European stock markets have extended their losses, with US futures also pointing to another sharp drop at the open. “Risk-off” remains dominant theme, with safe-haven US dollar also rising. The publication of stronger-than-expected European PMIs was unable to lift the mode, although they all remained below the expansion level of 50.0. Eurozone CPI was revised a touch higher to 10.1%, underscoring the ECB’s desire to keep its restrictive policy in place for longer.
So, what is really driving the markets?
In a nutshell, it is all about fears over a sharper economic slowdown in 2023 than previously expected. While macro data have been weak of late, there was still hope that the downturn might be short-lived and that a recession might be avoided in some regions altogether, amid signs of inflation peaking in some regions like the US.
However, the market has questioned that view after central banks from two of the world’s largest trading blocs signalled that their restrictive monetary policies are going to remain in place for longer than expected.
There were hopes that with inflation showing signs of peaking, the Fed and ECB would end their rate increases soon.
While the Fed was a little more hawkish in that the FOMC projected a terminal interest rate of around 5%, slightly more than the market had anticipated, the real surprise was the ECB, which caught many people by surprise.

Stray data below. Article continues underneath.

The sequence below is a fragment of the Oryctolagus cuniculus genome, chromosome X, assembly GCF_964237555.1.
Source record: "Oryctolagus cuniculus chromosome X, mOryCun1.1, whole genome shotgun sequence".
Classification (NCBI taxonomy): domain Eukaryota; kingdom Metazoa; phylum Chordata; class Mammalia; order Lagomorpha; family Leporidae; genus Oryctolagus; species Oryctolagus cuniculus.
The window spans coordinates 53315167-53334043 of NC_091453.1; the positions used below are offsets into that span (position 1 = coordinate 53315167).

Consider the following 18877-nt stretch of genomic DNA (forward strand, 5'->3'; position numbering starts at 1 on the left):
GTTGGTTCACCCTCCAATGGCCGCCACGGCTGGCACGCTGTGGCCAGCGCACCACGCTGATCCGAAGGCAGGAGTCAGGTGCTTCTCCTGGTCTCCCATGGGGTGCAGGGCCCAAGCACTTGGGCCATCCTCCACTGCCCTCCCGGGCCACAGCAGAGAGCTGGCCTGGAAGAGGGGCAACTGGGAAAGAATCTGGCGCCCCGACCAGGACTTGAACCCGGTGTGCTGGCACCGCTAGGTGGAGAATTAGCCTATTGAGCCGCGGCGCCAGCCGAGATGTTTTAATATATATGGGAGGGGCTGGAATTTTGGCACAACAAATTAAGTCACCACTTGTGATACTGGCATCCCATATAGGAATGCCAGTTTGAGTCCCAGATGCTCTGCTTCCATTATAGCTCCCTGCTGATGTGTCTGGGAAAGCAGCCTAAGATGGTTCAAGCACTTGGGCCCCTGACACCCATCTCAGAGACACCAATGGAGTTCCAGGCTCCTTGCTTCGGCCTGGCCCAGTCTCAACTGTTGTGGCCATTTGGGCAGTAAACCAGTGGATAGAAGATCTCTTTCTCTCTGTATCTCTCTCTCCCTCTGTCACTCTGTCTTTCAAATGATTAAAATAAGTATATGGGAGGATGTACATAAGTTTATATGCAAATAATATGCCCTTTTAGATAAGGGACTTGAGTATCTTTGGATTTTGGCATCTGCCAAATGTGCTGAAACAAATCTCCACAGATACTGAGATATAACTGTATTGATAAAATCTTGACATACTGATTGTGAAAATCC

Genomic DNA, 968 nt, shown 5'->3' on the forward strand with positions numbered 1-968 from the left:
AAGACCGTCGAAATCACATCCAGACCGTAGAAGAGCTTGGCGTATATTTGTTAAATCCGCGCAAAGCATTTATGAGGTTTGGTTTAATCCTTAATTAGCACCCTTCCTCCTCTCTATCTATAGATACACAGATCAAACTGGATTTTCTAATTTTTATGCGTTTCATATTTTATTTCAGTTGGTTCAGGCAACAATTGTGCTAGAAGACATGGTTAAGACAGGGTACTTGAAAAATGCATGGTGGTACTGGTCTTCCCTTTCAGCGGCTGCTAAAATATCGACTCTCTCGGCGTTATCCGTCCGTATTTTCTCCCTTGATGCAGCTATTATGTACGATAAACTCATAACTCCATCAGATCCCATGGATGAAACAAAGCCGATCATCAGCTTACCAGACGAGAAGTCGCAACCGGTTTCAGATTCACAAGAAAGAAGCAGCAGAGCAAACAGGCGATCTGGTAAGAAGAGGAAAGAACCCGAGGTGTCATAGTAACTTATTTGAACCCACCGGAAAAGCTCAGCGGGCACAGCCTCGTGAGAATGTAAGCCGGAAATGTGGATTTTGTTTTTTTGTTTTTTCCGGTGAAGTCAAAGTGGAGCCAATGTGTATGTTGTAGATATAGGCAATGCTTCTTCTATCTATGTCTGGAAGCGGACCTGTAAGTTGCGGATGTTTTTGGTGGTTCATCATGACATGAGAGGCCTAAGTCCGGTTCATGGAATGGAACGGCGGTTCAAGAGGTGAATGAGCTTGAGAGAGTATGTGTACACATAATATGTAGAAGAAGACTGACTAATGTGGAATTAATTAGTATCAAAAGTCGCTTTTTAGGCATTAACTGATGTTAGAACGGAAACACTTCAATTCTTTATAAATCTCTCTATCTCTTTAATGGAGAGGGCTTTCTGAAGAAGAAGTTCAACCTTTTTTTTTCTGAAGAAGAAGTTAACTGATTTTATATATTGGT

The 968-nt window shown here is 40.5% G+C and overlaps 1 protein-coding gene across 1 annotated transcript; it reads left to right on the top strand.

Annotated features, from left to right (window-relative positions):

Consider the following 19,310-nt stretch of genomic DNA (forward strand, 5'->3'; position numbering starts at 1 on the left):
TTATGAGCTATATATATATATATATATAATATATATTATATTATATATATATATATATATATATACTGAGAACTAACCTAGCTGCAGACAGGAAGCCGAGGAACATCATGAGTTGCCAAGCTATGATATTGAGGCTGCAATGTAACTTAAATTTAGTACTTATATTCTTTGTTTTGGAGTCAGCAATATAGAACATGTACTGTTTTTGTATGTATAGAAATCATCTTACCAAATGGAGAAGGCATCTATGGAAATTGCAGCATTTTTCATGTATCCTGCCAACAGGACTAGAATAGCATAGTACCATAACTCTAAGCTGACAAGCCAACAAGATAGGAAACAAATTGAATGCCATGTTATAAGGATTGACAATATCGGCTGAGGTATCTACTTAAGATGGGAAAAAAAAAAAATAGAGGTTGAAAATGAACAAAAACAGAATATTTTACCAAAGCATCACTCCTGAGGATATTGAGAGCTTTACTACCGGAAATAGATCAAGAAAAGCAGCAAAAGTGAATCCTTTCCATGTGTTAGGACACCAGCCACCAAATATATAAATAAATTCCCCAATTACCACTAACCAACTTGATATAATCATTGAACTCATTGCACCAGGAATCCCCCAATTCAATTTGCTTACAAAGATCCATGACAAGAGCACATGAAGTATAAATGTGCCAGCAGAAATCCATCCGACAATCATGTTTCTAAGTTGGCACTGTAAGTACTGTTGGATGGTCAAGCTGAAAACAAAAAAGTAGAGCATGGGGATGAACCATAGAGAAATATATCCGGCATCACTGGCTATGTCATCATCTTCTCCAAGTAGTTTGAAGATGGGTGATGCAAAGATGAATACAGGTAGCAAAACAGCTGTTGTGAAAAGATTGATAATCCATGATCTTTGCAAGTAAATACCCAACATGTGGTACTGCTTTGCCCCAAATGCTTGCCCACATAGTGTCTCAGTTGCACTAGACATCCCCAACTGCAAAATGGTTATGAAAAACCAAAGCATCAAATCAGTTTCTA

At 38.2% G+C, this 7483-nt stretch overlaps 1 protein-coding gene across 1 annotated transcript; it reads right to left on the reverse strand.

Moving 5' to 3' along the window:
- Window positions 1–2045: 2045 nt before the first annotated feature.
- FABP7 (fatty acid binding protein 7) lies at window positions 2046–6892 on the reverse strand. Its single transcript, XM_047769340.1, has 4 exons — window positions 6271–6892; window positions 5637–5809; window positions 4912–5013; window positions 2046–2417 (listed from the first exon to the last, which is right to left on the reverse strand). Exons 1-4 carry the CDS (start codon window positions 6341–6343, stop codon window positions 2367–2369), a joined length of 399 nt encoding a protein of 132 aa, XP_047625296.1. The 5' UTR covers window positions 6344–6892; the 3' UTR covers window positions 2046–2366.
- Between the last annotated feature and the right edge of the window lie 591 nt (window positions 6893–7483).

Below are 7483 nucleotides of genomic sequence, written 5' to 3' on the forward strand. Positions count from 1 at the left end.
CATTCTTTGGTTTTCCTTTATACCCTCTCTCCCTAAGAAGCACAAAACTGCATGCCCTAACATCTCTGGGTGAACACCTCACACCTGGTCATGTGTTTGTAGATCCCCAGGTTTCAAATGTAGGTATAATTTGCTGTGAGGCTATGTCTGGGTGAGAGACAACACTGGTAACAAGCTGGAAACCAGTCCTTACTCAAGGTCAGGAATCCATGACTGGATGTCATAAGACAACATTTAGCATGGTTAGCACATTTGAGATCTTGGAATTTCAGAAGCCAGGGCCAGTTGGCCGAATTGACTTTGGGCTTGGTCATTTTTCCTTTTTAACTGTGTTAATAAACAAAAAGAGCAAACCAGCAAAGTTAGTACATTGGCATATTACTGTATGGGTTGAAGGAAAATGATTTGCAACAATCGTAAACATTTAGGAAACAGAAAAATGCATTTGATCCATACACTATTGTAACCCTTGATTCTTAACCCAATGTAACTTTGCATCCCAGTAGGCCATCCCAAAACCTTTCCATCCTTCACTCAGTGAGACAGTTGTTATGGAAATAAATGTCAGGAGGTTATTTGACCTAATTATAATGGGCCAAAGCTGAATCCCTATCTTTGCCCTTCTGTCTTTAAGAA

Though the EUR/USD initially rallied, its gains soon evaporated as risk sentiment quickly turned sour and stocks fell. Traders became concerned about the ECB’s desire to raise interest rates at a 50 basis-point pace “for a period of time,” according to President Christine Lagarde.
Other high-beta currencies also sold off, and this helped to support the safe-haven US dollar.
But the impact of the hawkish ECB was felt even greater in the stock market, where the major indices suffered one of their biggest declines in weeks.
At the time of writing, there was still no end in sight in the stock market sell-off as we headed to the final day of the week, and final weeks of the year.
There are a few key support levels approaching on the major indices such as the below highlighted region on the German DAX index, but let’s see if the markets will bounce there and whether any bounce that we might see will hold.
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